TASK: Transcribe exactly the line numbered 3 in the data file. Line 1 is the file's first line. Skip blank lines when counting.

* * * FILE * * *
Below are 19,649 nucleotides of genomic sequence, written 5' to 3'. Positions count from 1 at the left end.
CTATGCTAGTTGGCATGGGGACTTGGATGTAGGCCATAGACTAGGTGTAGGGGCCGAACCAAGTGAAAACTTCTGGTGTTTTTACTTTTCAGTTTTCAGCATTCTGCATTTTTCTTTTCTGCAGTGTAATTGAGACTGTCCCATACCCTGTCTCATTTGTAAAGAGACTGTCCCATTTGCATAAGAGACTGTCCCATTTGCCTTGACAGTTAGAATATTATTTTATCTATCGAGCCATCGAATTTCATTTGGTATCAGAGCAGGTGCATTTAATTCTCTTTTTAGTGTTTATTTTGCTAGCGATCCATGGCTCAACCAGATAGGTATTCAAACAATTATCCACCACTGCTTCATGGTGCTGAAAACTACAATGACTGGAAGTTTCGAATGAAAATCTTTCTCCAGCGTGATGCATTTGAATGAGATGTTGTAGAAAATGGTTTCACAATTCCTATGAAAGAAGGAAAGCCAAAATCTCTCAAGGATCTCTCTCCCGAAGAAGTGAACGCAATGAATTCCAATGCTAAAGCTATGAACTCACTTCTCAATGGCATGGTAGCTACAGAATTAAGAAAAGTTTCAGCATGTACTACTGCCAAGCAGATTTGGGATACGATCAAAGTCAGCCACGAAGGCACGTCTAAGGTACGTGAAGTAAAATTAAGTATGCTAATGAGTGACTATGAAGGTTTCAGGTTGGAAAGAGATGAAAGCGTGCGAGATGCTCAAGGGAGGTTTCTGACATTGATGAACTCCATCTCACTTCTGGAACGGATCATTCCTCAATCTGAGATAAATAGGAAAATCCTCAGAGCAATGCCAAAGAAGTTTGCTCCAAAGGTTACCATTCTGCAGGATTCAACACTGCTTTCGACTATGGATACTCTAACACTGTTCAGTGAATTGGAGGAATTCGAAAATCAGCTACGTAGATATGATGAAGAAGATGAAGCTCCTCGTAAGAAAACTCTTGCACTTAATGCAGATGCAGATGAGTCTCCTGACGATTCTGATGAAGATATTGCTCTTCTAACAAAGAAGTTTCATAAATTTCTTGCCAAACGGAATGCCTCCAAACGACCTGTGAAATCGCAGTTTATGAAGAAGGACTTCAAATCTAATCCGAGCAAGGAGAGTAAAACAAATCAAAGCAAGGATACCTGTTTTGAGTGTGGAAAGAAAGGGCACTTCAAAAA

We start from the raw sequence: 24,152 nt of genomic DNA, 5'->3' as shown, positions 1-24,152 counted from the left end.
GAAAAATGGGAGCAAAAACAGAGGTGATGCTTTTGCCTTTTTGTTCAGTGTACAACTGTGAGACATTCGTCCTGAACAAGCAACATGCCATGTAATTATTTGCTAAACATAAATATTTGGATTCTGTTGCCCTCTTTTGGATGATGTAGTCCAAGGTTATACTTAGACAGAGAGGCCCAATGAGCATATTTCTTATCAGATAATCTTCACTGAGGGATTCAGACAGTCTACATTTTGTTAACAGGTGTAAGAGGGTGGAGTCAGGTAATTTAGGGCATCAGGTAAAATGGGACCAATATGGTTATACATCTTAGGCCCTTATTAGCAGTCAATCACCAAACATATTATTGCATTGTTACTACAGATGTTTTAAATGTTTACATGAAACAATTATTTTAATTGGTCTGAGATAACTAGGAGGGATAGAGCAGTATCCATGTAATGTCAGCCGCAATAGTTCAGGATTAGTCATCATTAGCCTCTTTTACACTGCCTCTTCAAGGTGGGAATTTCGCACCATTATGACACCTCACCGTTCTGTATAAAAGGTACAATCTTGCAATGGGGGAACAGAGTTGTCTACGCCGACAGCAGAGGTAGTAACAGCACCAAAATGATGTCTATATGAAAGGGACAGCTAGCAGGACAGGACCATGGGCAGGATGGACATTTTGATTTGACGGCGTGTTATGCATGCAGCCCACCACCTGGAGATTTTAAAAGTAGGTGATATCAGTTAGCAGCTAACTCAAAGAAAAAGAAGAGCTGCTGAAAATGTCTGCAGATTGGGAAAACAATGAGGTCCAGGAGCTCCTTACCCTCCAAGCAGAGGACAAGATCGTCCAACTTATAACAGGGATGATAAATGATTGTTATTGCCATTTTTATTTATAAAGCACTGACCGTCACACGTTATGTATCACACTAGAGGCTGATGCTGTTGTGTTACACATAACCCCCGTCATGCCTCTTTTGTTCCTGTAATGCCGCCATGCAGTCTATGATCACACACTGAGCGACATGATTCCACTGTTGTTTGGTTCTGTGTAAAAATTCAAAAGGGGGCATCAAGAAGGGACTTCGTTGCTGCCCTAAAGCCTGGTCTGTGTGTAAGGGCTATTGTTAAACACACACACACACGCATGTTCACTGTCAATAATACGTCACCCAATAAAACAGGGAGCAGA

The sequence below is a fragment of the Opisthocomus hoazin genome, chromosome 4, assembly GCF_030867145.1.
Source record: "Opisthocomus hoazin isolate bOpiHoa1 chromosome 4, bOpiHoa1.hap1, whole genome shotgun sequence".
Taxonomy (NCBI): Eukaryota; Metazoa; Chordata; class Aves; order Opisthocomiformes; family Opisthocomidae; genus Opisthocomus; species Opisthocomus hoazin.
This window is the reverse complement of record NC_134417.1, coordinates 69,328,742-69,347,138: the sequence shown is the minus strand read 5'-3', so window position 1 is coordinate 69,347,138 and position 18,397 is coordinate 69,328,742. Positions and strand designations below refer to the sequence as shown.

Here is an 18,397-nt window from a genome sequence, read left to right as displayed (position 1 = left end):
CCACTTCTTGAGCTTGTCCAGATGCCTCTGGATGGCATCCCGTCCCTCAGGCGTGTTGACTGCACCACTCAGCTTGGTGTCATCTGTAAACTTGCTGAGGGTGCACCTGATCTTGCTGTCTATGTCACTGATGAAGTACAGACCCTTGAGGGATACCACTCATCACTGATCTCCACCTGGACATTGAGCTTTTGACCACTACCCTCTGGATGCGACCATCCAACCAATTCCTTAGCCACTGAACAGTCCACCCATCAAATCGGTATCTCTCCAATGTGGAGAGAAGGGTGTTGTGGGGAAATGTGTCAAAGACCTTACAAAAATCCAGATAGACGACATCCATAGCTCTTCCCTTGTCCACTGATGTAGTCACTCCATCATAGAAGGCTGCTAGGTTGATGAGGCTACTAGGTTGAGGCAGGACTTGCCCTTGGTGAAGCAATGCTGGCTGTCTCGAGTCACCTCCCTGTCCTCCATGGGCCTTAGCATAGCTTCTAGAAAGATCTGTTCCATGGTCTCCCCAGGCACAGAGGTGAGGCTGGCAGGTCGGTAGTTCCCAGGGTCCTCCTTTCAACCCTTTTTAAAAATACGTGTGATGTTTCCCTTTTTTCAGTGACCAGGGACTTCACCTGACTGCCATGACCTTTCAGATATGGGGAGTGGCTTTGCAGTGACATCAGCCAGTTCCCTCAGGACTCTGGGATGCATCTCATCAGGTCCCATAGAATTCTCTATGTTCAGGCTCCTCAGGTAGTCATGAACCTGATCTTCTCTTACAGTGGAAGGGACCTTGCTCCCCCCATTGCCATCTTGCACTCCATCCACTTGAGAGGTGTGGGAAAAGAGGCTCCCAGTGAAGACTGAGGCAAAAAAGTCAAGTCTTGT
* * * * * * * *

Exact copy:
We start from the raw sequence: 24,152 nt of genomic DNA, 5'->3' as shown, positions 1-24,152 counted from the left end.